Turkey’s leader calms protests -- for now
ISTANBUL, Turkey – The political standoff between antigovernment protesters and Turkish Prime Minister Recep Tayyip Erdogan eased Friday, but the last two weeks of unrest revealed national fissures and a belief by many that their leader will get his way in the end.
Erdogan agreed to halt construction in Istanbul’s Gezi Park – pending a referendum and resolution of outstanding court cases – to avert launching a fresh police crackdown after a spate of violence that left four dead and about 5,000 injured. Many protesters, however, suggested that the prime minister’s political skills would eventually prevail.
“Erdogan did not make any concessions. He will still try to build here,” said Tugce Kurt, a young protester sitting Friday in Gezi Park, the epicenter of protests that swept across Turkey in the last two weeks. “People expect us to be grateful because they didn’t gas us yesterday; that is not a concession.
“It is a basic democratic right to protest,” she added. “Nothing has changed.”
The country was notably calmer Friday. But analysts said that while the immediate crisis over developing the park with a shopping complex and replicas of Ottoman-era buildings may have been eased, further confrontation probably looms.
“The initial impression of Erdogan is that he is not backing down and seems determined to push the project through,” said Ayse Akalin, an assistant professor of sociology at Istanbul Technical University. “Despite the protesters delivering a clear message, he seems not to have heard it – or is determined to have the ultimate say.”
Critics have long accused Erdogan of authoritarianism and political exclusion. His ability to outmaneuver the opposition and his focused determination made him a formidable leader who scaled back the military’s grip on the country, aggressively pursued Turkey’s bid to join the European Union and oversaw a sustained period of economic growth.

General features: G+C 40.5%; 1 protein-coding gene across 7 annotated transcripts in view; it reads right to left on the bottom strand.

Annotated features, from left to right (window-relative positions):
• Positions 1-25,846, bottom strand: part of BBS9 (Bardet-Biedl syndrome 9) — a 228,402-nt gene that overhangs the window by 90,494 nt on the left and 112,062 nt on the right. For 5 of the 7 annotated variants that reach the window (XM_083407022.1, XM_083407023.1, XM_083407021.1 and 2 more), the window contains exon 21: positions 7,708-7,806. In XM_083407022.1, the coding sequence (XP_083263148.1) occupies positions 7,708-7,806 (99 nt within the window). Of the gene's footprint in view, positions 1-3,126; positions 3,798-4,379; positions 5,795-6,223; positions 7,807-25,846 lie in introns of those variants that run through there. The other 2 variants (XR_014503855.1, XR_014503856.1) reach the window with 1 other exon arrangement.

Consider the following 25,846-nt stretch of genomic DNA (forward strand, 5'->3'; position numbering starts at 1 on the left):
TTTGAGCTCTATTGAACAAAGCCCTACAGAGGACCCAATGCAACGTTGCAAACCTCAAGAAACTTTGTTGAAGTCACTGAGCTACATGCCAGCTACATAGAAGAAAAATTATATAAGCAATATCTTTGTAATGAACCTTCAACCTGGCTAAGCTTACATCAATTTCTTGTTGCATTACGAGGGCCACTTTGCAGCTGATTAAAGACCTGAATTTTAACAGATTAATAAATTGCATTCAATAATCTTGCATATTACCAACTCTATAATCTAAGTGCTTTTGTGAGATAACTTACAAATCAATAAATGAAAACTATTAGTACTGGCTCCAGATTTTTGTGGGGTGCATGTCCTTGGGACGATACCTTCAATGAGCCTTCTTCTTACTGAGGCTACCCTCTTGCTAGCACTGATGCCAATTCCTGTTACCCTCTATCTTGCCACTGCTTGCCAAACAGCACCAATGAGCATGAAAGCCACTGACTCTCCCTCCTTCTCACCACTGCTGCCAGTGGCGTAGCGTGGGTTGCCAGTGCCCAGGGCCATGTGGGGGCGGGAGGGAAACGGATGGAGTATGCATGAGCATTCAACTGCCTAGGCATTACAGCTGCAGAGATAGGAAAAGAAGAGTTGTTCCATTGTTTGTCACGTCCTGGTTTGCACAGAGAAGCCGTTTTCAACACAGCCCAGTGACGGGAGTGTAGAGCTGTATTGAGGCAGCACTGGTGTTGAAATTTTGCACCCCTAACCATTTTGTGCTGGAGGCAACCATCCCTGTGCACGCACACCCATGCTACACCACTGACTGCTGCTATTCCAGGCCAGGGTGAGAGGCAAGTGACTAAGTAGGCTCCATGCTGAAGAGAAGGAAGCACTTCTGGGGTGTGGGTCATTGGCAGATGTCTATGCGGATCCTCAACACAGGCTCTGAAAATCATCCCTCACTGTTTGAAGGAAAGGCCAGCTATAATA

But his increasingly conservative religious politics and his inclination to control even the smallest detail of an issue have also given rise to a new generation of demonstrators, previously politically alienated but now determined to have a say in how their country is run.
“This is the first time Erdogan has seen any really substantial opposition since he came to power,” said Akalin. “I get the sense that we are entering a new stage” in Turkish politics.
The crisis, which began as a small-scale environmental protest, rapidly evolved into a broader display of discontent with Erdogan and his ruling Justice and Development Party, or AKP -- long viewed in the West as a model of Islamic democracy -- while further highlighting a left-right, secular-Islamic rift.
For demonstrators lounging under trees in the park Friday – their hard hats and gas masks nowhere to be seen now that the threat of police violence has diminished – the question is whether their movement will force a more inclusive approach from Erdogan.
Few believe they’ll be able to amass the numbers to match Erdogan’s significant support base if a referendum on Gezi Park development is held.
“If it goes to a vote, the AKP will bus all its supporters in and tell them what to vote,” said Kurt.
One of her friends, however, said she thought the protests, which put Turkey uncomfortably in the international spotlight, had made an impact on Erdogan.
“I think he may have softened a little,” said the woman, who asked to be referred to as Sinem. “He was just so insistent that this would go ahead. We have won a small victory, for now he has backed off.”
Emra Okayen, who was sitting nearby smoking a cigarette and sipping a cup of coffee, shook his head.
“He is never going to stop,” he said.
Johnson is a special correspondent. Times staff writer Jeffrey Fleishman in Cairo contributed to this report.
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